He and his colleagues studied an ion channel that controls neuronal activity called Kv2.1, a type of voltage-gated potassium channel that is found in every neuron of the nervous system.
“Our work showed that this channel can exist in millions of different functional states, giving the cell the ability to dial its activity up or down depending on the what’s going on in the external environment,” said Trimmer. This regulatory phenomenon is called ‘homeostatic plasticity’ and it refers, in this case, to the channel protein’s ability to change its function in order to maintain optimal electrical activity in the neuron in the face of large changes within the brain or the animal’s environment. “It’s an elegant feedback system,” he added.
Using this technique, postdoctoral fellow Kang-Sik Park revealed 16 sites where the protein is modified by the cell by via addition of a phosphate group. Further study–in which each of the sites is removed to reveal its role in modulation– followed by careful biophysical analyses of channel function by postdoctoral fellow Durga Mohapatra, revealed that seven of these sites were involved in the regulation of neuronal activity. Since each site can be regulated independently on the four channel subunits, the neuron can generate a huge (>1018) number of possible forms of the channel.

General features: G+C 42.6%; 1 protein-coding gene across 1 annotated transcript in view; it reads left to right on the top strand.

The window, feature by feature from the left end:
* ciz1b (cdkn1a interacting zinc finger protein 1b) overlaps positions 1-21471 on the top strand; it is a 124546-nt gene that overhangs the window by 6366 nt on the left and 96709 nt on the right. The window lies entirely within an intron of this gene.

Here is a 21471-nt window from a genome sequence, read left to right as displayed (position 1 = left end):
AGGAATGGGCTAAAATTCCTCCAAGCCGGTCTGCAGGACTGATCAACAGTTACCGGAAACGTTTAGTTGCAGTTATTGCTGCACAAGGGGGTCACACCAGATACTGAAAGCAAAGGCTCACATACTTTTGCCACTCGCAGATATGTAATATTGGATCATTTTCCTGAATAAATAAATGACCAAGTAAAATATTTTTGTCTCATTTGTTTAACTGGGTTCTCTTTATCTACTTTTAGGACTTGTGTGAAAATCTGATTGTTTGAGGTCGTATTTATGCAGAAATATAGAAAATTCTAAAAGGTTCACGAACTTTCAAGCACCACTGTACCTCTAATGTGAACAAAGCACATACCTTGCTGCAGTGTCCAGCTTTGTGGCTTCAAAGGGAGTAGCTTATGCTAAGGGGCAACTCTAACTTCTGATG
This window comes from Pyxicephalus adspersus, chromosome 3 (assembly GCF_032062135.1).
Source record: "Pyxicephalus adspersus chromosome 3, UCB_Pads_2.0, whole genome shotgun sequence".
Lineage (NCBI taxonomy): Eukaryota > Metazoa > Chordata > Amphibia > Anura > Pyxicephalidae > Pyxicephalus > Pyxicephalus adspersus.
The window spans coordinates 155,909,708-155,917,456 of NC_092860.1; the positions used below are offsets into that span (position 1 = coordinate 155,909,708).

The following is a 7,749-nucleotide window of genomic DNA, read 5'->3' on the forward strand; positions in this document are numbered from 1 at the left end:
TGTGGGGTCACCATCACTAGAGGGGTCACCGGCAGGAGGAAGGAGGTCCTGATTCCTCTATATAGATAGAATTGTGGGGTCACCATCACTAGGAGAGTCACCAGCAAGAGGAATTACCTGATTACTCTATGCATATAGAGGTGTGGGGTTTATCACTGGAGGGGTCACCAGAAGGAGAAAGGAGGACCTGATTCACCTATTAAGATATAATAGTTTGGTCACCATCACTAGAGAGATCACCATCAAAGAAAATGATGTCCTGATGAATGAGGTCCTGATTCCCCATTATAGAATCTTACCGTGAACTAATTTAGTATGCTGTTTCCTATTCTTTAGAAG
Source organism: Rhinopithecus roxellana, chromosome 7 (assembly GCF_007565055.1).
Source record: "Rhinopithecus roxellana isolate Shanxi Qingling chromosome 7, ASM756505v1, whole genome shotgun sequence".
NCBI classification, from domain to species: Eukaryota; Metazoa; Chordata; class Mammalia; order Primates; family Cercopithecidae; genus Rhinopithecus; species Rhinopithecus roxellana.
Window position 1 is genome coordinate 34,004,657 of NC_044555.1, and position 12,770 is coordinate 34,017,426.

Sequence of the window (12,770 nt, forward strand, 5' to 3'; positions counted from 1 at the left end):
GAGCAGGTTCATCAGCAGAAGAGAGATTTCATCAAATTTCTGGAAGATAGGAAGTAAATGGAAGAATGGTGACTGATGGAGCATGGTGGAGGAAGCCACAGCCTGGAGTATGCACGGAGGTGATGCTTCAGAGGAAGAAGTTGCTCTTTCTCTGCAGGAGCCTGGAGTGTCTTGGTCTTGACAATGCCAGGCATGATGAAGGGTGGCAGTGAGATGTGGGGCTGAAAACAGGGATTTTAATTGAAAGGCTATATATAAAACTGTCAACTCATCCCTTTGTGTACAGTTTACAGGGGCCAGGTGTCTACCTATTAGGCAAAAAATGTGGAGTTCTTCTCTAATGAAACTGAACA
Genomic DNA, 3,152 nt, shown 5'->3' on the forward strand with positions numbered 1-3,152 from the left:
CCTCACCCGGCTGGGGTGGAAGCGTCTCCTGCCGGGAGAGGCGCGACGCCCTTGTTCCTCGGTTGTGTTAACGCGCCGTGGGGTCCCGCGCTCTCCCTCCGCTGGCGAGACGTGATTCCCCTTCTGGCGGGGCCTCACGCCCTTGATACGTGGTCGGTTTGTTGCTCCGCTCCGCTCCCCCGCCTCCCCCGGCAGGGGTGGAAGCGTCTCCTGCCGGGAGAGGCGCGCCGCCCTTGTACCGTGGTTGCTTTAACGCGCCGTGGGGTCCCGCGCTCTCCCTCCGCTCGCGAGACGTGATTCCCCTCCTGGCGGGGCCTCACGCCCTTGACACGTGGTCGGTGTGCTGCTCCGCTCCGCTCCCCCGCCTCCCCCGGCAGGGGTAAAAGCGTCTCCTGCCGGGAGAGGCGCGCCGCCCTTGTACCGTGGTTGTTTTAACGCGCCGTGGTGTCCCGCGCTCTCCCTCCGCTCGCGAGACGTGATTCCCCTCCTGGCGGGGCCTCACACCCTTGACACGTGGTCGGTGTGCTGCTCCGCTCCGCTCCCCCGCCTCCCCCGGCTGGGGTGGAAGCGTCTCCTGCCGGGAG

Using this mechanism, Kv2.1 channels are quickly modified, even mimicking the activity of other potassium ion channels. “The beauty of doing it with a single protein is that it is already there and can change in a matter of minutes. It would take hours for the cell to produce an entirely different potassium channel,” Trimmer explained.
Based on these results, Trimmer and his colleagues hypothesize that parts of the Kv2.1 channel protein interact in ways that make it either easier or harder for it to change from closed to open. The protein, they believe, can exist in either loose states that require low amounts of energy, or voltage, to change from one state to another or a locked-down state that requires lots of energy (high voltage) to open or close. The number and position of phosphate molecules are what determine the amount of voltage required to open the channel.
It just makes intuitive sense. It appeals to my aesthetic sense as well. And it is a great example of the power of evolution.